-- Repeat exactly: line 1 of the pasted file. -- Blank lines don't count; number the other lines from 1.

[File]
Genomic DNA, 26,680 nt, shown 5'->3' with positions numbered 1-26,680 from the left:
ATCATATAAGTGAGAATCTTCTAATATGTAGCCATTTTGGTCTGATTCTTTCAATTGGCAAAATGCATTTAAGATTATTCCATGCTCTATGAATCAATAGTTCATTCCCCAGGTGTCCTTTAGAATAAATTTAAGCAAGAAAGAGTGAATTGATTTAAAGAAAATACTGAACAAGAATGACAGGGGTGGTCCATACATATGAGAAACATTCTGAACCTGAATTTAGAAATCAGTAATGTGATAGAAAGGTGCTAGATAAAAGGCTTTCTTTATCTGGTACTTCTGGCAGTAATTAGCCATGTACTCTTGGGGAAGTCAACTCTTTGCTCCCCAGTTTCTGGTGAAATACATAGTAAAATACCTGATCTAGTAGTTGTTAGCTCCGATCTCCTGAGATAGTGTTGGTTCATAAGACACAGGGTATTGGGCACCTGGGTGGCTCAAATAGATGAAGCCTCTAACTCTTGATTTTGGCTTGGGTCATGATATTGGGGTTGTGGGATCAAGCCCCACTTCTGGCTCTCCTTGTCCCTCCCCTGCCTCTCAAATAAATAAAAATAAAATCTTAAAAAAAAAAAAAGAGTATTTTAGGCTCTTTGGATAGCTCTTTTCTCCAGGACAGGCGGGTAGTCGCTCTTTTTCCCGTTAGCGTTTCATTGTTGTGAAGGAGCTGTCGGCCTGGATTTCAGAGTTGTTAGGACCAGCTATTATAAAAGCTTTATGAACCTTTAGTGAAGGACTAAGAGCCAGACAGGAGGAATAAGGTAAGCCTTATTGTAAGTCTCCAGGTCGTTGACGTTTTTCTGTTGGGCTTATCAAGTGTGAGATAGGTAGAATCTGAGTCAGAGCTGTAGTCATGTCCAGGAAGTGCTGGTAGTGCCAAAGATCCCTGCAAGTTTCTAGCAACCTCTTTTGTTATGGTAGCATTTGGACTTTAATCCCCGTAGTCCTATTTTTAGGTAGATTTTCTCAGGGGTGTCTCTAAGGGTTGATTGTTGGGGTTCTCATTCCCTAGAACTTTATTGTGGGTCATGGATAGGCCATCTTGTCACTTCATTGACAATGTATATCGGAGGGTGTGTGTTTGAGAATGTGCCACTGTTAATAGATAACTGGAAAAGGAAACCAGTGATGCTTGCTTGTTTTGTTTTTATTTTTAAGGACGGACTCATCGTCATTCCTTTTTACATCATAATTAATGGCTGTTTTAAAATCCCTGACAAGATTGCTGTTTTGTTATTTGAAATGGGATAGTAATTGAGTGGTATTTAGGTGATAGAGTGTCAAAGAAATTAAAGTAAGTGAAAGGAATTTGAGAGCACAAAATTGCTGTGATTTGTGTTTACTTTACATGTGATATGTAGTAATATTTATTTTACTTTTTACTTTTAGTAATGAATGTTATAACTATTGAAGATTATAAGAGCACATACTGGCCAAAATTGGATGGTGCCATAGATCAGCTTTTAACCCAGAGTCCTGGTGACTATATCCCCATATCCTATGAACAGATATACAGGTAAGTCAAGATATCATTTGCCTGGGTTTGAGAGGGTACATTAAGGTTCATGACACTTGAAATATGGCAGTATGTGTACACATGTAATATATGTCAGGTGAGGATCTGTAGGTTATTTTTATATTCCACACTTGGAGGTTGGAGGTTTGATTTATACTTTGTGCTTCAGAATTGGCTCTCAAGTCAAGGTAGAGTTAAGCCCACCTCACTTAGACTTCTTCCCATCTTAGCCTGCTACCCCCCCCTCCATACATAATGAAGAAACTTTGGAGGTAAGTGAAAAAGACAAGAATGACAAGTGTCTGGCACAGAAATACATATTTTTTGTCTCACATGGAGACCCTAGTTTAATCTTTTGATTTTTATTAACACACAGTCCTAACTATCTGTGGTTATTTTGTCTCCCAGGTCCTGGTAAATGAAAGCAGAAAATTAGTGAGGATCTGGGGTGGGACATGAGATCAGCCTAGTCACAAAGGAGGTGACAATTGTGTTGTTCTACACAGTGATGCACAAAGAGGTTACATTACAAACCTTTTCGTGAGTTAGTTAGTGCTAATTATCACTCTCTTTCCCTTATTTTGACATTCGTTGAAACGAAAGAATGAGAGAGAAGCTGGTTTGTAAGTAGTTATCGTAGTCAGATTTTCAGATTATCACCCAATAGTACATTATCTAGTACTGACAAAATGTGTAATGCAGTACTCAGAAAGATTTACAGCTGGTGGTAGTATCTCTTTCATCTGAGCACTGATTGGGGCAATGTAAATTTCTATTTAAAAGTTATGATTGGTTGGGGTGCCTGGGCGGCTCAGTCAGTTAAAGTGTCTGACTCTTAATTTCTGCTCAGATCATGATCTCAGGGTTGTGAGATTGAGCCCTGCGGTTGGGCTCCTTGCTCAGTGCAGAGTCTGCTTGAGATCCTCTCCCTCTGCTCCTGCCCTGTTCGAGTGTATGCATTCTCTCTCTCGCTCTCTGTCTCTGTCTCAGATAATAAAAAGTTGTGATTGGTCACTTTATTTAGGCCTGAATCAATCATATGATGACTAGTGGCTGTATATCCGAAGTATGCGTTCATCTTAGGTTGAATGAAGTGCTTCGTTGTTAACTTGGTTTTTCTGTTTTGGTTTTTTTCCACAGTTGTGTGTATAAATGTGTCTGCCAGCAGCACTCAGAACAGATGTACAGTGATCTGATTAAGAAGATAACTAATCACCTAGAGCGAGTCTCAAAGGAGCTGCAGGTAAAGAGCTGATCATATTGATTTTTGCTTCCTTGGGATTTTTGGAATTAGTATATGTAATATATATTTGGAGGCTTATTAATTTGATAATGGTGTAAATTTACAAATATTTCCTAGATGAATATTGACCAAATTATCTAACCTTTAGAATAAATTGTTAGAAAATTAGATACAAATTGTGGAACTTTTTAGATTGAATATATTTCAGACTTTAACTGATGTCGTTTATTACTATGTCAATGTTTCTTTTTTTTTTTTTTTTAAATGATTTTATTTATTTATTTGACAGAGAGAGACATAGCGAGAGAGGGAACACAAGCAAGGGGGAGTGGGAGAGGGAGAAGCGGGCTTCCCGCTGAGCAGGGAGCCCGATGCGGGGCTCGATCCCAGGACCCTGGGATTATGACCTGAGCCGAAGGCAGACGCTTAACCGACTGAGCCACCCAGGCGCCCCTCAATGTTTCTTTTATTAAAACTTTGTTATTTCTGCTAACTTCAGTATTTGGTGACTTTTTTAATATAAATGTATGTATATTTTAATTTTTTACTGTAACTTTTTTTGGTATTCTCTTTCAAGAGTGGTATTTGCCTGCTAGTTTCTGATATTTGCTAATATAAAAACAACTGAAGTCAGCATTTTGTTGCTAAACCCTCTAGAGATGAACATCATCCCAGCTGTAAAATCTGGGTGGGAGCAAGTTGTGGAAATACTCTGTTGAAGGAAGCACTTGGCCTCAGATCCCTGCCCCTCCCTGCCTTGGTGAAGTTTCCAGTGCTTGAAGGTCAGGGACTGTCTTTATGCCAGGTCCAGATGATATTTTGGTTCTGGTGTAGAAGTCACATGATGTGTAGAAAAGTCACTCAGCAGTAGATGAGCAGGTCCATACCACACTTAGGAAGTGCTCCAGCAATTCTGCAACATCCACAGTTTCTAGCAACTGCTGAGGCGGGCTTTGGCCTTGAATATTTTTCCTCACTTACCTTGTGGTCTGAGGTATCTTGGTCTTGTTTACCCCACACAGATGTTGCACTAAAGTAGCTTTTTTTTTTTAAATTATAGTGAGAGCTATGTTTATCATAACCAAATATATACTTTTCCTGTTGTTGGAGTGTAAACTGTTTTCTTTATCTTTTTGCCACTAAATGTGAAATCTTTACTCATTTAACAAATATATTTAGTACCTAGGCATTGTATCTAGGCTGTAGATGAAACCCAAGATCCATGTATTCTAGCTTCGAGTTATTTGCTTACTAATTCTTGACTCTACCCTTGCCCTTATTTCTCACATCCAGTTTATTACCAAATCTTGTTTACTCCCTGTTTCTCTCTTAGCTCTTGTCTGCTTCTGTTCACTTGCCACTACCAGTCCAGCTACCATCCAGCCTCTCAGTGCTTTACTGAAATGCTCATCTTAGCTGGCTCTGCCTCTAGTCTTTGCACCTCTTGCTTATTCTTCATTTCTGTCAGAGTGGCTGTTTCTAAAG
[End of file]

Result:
Genomic DNA, 26,680 nt, shown 5'->3' with positions numbered 1-26,680 from the left: